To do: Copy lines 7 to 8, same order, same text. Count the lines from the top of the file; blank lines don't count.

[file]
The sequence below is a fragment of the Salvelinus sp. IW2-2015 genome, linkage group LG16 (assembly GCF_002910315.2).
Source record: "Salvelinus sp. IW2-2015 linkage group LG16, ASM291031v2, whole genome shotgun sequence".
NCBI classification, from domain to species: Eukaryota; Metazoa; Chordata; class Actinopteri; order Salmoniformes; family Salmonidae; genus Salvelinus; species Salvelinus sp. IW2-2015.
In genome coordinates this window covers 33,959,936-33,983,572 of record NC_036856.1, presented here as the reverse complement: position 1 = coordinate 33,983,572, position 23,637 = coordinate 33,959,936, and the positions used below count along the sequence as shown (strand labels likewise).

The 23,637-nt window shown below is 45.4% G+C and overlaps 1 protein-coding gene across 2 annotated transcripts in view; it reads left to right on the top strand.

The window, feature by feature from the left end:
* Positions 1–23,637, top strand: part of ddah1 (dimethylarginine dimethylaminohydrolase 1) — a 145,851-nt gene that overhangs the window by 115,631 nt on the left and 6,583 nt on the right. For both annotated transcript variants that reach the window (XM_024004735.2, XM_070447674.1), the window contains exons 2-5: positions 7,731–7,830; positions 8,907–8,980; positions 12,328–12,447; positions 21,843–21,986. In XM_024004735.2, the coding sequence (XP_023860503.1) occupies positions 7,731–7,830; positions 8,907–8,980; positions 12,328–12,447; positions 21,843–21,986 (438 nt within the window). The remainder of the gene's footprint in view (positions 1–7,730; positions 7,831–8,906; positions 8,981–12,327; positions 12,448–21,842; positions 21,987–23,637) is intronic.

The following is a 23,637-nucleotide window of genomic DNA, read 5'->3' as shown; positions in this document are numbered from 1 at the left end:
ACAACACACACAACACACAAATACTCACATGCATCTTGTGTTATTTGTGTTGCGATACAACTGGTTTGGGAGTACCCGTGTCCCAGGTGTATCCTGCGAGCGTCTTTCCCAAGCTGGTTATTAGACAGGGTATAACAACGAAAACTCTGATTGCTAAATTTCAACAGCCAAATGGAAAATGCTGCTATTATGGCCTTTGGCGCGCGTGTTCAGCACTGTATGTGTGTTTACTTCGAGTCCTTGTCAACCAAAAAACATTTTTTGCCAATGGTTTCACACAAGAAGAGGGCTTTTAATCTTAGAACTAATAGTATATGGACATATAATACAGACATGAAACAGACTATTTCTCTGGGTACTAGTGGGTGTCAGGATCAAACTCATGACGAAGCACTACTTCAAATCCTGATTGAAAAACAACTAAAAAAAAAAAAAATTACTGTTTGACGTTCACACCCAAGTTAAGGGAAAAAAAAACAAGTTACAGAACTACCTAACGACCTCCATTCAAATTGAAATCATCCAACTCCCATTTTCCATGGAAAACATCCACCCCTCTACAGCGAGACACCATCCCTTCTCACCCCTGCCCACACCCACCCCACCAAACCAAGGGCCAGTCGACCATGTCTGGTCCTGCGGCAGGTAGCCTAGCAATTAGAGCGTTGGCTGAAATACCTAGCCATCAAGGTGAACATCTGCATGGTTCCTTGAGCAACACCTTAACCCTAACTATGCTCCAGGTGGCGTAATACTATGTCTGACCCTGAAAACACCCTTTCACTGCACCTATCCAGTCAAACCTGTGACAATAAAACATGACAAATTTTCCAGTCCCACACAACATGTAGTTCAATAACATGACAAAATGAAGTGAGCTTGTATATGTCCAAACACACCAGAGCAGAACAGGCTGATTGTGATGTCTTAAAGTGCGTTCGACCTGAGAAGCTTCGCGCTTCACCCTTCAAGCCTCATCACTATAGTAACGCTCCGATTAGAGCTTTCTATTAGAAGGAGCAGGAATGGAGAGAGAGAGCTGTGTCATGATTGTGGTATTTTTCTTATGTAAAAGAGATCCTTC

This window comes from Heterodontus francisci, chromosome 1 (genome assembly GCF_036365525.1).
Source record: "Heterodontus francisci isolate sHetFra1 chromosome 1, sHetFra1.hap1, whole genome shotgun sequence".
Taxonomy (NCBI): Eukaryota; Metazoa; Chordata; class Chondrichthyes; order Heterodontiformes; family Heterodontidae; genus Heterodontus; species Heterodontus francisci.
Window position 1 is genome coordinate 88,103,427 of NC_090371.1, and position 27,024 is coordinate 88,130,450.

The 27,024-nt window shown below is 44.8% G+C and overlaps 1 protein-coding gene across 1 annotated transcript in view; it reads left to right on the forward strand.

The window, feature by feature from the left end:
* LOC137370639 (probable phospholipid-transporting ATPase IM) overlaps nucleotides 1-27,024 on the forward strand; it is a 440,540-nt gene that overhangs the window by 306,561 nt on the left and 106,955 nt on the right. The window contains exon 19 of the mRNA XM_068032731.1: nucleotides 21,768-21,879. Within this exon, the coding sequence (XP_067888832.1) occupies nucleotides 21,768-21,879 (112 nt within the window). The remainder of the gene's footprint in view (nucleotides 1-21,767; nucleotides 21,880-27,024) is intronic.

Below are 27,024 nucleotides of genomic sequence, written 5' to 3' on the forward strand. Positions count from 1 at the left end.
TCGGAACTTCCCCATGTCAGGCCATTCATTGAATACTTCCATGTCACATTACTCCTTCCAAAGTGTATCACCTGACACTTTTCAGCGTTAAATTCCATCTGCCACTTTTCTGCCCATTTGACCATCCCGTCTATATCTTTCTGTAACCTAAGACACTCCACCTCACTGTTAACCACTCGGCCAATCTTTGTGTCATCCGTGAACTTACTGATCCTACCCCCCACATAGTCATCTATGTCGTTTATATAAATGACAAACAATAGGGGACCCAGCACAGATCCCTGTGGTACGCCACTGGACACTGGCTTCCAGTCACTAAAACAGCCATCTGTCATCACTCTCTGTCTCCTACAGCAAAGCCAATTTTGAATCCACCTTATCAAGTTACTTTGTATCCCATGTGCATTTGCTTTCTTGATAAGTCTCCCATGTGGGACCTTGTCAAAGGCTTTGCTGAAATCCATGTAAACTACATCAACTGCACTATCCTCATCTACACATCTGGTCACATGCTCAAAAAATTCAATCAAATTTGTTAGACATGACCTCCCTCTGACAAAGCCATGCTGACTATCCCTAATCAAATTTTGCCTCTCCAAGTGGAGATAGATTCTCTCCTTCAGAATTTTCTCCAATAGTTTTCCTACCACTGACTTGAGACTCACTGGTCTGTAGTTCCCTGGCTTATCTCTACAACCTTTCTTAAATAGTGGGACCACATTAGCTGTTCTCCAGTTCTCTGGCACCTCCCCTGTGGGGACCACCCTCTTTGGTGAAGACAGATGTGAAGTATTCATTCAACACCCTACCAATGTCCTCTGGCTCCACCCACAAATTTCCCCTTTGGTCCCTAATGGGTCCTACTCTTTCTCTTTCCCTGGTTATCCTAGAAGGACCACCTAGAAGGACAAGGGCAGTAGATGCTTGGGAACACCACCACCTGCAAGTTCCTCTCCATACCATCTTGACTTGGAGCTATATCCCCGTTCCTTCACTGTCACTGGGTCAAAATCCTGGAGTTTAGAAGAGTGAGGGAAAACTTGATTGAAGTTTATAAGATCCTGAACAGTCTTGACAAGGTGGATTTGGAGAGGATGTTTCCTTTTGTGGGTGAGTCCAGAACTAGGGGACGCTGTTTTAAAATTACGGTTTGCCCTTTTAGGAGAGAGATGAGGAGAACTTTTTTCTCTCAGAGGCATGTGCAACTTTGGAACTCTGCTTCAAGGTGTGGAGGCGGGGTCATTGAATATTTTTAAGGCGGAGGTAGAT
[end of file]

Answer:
* Positions 1–23,637, top strand: part of ddah1 (dimethylarginine dimethylaminohydrolase 1) — a 145,851-nt gene that overhangs the window by 115,631 nt on the left and 6,583 nt on the right. For both annotated transcript variants that reach the window (XM_024004735.2, XM_070447674.1), the window contains exons 2-5: positions 7,731–7,830; positions 8,907–8,980; positions 12,328–12,447; positions 21,843–21,986. In XM_024004735.2, the coding sequence (XP_023860503.1) occupies positions 7,731–7,830; positions 8,907–8,980; positions 12,328–12,447; positions 21,843–21,986 (438 nt within the window). The remainder of the gene's footprint in view (positions 1–7,730; positions 7,831–8,906; positions 8,981–12,327; positions 12,448–21,842; positions 21,987–23,637) is intronic.

The following is a 23,637-nucleotide window of genomic DNA, read 5'->3' as shown; positions in this document are numbered from 1 at the left end: